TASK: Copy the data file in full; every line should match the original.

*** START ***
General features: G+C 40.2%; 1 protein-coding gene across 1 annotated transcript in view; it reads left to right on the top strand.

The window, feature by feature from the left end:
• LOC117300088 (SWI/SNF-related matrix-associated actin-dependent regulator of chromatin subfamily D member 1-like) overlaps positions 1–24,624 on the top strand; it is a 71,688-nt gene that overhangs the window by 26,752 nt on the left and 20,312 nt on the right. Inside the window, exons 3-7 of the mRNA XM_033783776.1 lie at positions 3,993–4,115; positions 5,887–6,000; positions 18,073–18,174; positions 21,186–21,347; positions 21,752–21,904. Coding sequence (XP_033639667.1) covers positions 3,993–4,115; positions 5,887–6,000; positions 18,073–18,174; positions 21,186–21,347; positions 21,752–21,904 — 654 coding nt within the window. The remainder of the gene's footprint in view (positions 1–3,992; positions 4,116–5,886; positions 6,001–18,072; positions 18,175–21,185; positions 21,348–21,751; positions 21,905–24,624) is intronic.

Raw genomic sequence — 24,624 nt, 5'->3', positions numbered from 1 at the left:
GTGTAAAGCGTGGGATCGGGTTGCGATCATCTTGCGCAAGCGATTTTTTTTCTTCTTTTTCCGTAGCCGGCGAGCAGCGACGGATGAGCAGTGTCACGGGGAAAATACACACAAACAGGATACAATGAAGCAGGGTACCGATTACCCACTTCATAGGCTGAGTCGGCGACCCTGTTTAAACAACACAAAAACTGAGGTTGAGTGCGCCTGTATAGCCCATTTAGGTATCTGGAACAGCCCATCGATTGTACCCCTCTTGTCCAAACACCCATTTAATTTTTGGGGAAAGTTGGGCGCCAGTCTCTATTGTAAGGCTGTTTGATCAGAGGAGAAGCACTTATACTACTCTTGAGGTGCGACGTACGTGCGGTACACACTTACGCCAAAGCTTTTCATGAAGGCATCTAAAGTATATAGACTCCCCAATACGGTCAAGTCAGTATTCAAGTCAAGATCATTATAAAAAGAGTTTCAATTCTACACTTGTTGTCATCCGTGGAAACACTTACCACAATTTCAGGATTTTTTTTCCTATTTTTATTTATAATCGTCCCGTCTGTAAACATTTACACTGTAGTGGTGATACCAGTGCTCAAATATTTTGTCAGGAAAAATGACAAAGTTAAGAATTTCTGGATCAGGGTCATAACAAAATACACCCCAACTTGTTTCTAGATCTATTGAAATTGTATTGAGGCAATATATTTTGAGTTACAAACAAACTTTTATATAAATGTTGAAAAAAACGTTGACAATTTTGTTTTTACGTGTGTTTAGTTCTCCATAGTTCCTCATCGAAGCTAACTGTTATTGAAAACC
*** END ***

General features: G+C 40.2%; 1 protein-coding gene across 1 annotated transcript in view; it reads left to right on the top strand.

The window, feature by feature from the left end:
• LOC117300088 (SWI/SNF-related matrix-associated actin-dependent regulator of chromatin subfamily D member 1-like) overlaps positions 1–24,624 on the top strand; it is a 71,688-nt gene that overhangs the window by 26,752 nt on the left and 20,312 nt on the right. Inside the window, exons 3-7 of the mRNA XM_033783776.1 lie at positions 3,993–4,115; positions 5,887–6,000; positions 18,073–18,174; positions 21,186–21,347; positions 21,752–21,904. Coding sequence (XP_033639667.1) covers positions 3,993–4,115; positions 5,887–6,000; positions 18,073–18,174; positions 21,186–21,347; positions 21,752–21,904 — 654 coding nt within the window. The remainder of the gene's footprint in view (positions 1–3,992; positions 4,116–5,886; positions 6,001–18,072; positions 18,175–21,185; positions 21,348–21,751; positions 21,905–24,624) is intronic.

Raw genomic sequence — 24,624 nt, 5'->3', positions numbered from 1 at the left:
GTGTAAAGCGTGGGATCGGGTTGCGATCATCTTGCGCAAGCGATTTTTTTTCTTCTTTTTCCGTAGCCGGCGAGCAGCGACGGATGAGCAGTGTCACGGGGAAAATACACACAAACAGGATACAATGAAGCAGGGTACCGATTACCCACTTCATAGGCTGAGTCGGCGACCCTGTTTAAACAACACAAAAACTGAGGTTGAGTGCGCCTGTATAGCCCATTTAGGTATCTGGAACAGCCCATCGATTGTACCCCTCTTGTCCAAACACCCATTTAATTTTTGGGGAAAGTTGGGCGCCAGTCTCTATTGTAAGGCTGTTTGATCAGAGGAGAAGCACTTATACTACTCTTGAGGTGCGACGTACGTGCGGTACACACTTACGCCAAAGCTTTTCATGAAGGCATCTAAAGTATATAGACTCCCCAATACGGTCAAGTCAGTATTCAAGTCAAGATCATTATAAAAAGAGTTTCAATTCTACACTTGTTGTCATCCGTGGAAACACTTACCACAATTTCAGGATTTTTTTTCCTATTTTTATTTATAATCGTCCCGTCTGTAAACATTTACACTGTAGTGGTGATACCAGTGCTCAAATATTTTGTCAGGAAAAATGACAAAGTTAAGAATTTCTGGATCAGGGTCATAACAAAATACACCCCAACTTGTTTCTAGATCTATTGAAATTGTATTGAGGCAATATATTTTGAGTTACAAACAAACTTTTATATAAATGTTGAAAAAAACGTTGACAATTTTGTTTTTACGTGTGTTTAGTTCTCCATAGTTCCTCATCGAAGCTAACTGTTATTGAAAACC